08 October 2010

Art for your kitchen + how to cook an artichoke

My desire to cook full meals for myself comes and goes in waves usually, but lately I'm in the mood to cook much more than usual. The other night I made golden beet and sweet potato mash (basically cook equal parts of both, mash, and add a little-less-than-copious amount of butter) and a steamed artichoke the way my grandmother and her sisters used to make them.

You're probably asking yourself, How the hell do I cook an artichoke?
  • Buy one that's closed tight - they're fresher than the ones that are starting to open up. 
  • Cut off the big stem on the bottom. Rinse well.
  • Lay your palm on the top of the artichoke where all of the leaves meet and push down hard a few times to open it up. 
  • Slice three cloves of garlic and stick the them in the grooves of the leaves.
  • Take out a pot and fill it with about 1.5 inches of water. 
  • Place the artichoke in the middle of the pot. 
  • Add salt and a very generous amount of cracked black pepper (and some red pepper flakes if you like them). 
  • Try to get the seasoning in the grooves too, not just on the outside.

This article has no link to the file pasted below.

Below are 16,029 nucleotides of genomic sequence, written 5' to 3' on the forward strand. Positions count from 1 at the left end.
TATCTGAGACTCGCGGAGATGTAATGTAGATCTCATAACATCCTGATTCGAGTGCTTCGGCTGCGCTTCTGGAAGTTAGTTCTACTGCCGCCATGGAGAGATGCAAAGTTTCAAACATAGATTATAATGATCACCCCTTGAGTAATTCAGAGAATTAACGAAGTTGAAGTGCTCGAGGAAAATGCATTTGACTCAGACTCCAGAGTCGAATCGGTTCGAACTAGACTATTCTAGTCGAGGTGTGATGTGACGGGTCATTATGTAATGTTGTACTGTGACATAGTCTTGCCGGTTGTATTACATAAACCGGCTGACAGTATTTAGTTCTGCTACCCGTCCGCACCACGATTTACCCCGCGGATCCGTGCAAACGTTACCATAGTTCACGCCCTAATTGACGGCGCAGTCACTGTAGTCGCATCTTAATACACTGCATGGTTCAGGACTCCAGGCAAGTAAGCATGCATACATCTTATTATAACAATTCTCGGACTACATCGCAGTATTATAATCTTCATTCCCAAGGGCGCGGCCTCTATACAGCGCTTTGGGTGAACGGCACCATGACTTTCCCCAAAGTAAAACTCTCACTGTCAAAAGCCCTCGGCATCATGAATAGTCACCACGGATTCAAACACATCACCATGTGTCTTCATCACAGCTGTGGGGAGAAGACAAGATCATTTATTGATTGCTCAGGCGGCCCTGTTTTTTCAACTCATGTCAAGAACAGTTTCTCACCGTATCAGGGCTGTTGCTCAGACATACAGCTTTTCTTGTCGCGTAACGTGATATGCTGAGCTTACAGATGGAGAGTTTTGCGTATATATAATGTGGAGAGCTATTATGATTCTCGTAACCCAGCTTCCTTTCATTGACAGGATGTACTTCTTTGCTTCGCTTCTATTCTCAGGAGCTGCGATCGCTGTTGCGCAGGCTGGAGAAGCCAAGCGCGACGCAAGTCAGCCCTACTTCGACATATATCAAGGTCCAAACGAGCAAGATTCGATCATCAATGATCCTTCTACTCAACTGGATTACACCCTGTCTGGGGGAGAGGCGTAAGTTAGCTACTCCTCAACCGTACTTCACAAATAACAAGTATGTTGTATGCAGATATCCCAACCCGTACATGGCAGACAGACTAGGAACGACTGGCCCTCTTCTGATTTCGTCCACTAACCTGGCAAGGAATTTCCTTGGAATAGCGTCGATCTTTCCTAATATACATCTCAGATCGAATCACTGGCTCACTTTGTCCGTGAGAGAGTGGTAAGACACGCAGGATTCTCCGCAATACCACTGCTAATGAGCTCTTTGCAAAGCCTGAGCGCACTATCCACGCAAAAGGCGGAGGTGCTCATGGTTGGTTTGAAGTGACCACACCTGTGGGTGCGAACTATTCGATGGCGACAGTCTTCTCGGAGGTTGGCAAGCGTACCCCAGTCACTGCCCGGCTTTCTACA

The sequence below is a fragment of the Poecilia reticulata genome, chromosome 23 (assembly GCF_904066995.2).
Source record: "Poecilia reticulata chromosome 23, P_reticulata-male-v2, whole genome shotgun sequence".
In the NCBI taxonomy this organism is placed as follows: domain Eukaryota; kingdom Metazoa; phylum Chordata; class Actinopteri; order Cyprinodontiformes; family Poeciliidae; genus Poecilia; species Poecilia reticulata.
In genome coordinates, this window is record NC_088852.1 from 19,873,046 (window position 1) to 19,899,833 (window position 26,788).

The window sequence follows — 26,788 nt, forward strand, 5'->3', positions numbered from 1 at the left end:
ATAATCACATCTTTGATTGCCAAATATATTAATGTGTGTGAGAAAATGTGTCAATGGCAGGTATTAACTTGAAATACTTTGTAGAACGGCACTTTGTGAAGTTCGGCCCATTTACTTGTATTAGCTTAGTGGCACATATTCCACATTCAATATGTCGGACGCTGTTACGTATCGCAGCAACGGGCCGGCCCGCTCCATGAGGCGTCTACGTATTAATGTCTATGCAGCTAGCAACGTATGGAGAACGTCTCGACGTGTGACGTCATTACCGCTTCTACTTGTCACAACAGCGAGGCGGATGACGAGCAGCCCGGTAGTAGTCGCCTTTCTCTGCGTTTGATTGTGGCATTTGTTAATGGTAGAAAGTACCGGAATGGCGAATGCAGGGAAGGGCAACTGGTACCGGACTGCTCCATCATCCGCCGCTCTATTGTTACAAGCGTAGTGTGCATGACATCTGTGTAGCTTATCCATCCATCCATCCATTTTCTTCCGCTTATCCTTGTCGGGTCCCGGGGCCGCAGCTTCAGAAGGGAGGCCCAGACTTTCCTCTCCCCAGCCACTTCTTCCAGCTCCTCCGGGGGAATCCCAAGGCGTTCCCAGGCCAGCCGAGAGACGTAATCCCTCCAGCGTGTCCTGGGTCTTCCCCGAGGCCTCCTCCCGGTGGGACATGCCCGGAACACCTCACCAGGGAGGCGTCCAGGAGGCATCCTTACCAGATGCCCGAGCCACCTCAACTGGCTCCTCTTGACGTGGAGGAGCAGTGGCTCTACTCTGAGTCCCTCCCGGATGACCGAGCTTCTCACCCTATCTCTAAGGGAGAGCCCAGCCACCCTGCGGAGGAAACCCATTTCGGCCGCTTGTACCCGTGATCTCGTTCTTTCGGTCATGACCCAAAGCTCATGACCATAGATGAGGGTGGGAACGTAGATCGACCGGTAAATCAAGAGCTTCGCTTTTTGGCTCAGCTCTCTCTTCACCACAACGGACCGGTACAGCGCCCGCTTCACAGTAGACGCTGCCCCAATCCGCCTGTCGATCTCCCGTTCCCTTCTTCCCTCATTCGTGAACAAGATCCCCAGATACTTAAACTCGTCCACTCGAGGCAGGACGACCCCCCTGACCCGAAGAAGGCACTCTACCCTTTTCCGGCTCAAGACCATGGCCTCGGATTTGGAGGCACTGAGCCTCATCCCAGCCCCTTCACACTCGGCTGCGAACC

• Drizzle with amble olive oil, I'd say at least a 1/4 cup. 
  • Steam the thing for about 1.5-2 hours. 
  • Occasionally add more olive oil or scoop some of the juices on the bottom onto the artichoke so it doesn't dry out. 
  • You know it's done when you can smoothly pull a leaf out of the middle and scrape the meat off with the your bottom row of teeth.
How does this relate to art for your kitchen? Weeeelllll, this morning Design*Sponge wrote about these great art prints by John Holcomb which feature foods that come from certain states in the U.S. I saw the one for California and consequently sang Joni Mitchell for the rest of the day...

Oh, and the website that sells these prints is called Fine Artichoke. So clever!

No comments: